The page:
Vaccine delivery needs more than just syringes and needles. Vaccines need to be kept in a cold chain from the moment they are manufactured until they are administered
Coca-Cola and improved child health? The link is not obvious until you consider the logistical challenges of delivering millions of courses of fragile, temperature-sensitive vaccines to remote parts of India. The multinational corporation has solved its distribution problem, India’s health care system has not. However, it’s all changing. India counts 27 million births each year—the largest birth cohort in the world—and must deliver a series of vaccines to safeguard each child from deadly diseases. In 2014, 400 million vaccine doses were administered under the government’s immunization programme.
Nevertheless, 44% of young children don’t receive the full schedule of vaccines and are at risk of contracting life-threatening diseases (and causing disease outbreaks in their communities). Every year, one million children die in our country before they are five years old.
The Mission Indradhanush initiative aims to provide 100% vaccination coverage to more than 90% of newborns by 2020. These vaccines must be timed to a child’s development and given in a precise sequence. A complete course costs about ₹ 200-250, a negligible price to save a child’s life.
Vaccine delivery requires more than just syringes and needles. The vaccines need to be kept in a cold chain from the moment they are manufactured until they are administered.
This is where Coca-Cola provides a model. Immunization programmes are now using technology to minimize breaks in the delivery system. To serve both the government’s routine immunization and Mission Indradhanush programmes, more than 27,000 cold chain points have been introduced. Each has refrigerators and deep freezers, many powered by solar energy and diesel generators, to keep the vaccines at optimum temperatures.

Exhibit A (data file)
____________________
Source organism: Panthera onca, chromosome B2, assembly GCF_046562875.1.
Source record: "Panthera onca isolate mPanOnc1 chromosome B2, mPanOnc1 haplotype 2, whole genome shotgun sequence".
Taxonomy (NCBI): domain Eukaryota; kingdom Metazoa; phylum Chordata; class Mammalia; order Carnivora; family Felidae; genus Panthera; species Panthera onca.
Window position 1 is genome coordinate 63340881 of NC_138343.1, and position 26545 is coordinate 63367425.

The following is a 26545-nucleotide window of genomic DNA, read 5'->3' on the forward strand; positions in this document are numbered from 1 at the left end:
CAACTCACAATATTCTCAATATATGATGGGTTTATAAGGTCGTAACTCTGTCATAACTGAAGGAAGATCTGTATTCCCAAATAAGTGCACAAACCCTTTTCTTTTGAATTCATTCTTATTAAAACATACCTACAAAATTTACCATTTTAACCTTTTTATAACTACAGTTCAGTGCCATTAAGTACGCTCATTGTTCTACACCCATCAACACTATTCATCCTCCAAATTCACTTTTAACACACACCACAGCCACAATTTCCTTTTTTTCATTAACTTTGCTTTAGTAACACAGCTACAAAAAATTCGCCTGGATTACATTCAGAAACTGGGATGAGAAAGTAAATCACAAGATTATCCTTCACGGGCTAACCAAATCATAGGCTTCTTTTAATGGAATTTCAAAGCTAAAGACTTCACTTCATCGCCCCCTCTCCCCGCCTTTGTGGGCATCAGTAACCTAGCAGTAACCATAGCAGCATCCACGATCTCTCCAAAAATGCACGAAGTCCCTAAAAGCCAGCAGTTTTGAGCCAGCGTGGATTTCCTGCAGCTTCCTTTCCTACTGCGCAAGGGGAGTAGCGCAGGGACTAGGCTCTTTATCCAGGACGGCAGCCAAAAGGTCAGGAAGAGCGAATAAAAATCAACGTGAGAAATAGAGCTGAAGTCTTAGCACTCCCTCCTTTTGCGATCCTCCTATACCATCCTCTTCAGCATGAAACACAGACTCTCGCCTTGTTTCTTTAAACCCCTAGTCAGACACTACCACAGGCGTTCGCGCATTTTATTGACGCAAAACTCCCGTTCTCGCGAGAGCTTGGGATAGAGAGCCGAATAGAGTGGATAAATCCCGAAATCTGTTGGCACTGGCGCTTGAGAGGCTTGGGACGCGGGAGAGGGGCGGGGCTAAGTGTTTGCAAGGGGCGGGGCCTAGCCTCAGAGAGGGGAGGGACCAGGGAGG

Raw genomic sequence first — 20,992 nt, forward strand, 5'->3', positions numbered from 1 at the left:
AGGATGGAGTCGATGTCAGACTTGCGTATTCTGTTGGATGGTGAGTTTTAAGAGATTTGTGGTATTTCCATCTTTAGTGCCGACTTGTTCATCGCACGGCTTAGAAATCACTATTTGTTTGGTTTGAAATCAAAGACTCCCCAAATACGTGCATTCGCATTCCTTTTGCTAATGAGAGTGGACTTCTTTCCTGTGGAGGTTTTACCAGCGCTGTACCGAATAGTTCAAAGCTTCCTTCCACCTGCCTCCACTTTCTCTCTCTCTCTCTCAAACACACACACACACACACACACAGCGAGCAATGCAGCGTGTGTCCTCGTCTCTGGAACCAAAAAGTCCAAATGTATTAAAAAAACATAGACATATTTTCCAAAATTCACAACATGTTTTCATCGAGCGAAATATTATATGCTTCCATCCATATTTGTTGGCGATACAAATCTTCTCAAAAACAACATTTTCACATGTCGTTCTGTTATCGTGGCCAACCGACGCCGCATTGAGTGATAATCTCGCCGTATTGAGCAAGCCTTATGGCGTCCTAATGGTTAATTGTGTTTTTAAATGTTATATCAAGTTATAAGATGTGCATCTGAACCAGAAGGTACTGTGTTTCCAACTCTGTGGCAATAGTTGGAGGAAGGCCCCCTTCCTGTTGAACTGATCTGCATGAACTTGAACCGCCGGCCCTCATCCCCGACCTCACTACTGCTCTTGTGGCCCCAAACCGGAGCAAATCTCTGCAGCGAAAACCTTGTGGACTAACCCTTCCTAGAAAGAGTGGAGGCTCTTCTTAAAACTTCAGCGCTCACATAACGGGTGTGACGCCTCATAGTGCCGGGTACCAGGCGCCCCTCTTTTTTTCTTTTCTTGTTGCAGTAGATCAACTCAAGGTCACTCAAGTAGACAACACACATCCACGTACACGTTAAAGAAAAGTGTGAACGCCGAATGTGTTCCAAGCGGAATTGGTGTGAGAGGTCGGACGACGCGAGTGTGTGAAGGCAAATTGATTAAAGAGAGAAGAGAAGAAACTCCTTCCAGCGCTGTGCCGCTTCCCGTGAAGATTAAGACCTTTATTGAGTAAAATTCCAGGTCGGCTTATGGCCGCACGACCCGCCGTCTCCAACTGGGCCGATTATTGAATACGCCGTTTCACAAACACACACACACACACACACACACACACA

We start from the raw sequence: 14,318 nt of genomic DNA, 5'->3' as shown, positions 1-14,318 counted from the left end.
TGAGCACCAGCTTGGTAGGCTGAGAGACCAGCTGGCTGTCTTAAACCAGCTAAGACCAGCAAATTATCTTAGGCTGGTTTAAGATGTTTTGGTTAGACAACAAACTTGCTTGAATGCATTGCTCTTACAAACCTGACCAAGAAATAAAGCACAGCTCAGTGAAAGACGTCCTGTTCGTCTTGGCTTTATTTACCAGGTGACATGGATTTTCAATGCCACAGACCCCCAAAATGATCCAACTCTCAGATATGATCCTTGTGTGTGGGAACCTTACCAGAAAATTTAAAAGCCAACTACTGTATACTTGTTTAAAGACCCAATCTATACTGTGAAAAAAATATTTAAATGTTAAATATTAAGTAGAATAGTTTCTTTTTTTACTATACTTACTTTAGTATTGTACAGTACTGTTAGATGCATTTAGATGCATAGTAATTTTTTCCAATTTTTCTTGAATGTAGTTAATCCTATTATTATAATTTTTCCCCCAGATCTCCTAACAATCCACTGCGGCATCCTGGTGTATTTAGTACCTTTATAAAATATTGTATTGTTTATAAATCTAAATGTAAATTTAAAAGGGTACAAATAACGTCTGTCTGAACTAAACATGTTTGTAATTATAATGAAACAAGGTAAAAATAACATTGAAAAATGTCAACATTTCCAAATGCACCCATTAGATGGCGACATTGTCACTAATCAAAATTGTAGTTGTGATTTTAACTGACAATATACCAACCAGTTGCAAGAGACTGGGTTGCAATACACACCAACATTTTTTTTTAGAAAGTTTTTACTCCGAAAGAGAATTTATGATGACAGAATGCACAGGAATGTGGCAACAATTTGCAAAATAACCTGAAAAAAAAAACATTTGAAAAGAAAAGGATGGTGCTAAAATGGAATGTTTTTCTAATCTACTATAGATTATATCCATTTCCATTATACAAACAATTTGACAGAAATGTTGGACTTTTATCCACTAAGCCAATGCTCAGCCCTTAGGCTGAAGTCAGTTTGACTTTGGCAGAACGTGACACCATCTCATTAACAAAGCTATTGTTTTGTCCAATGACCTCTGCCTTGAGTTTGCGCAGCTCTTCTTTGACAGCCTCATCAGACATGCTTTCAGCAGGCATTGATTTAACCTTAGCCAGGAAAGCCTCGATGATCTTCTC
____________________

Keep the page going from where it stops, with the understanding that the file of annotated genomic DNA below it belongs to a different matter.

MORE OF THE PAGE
Innovations piloted by the immunization technical support unit of the UIP (universal immunization programme) include systems that track the vaccines electronically, allowing central administrators to monitor their condition and distribution. Refrigerators outfitted with temperature sensors send information to monitoring teams every half-hour. The high-tech monitoring ensures vaccines do not spoil en route to remote areas.
A final challenge arises at the point of last-mile connectivity. This is where the foot soldiers of Mission Indradhanush and routine immunization programmes are deployed. Auxiliary nurse midwives, ASHA and anganwadi workers help families understand the importance of vaccination. They collect the vaccines from health centres and carry them in ice-boxes for the last leg in the cold chain.
Smart technology, targeted resources and human resolve are required in equal measures. Though the first two often receive attention, front-line health workers are essential in the war against vaccine-preventable diseases and form the backbone of the immunization programme. The commitment of our front-line health workers to the implementation of latest technological solutions has helped to scale up the immunization programme to reach the remotest part of the country and to make sure that no child remains unimmunized.
The author is vice-president for research and policy at the Public Health Foundation of India that works towards strengthening education, training, research and policy development in the area of public health.
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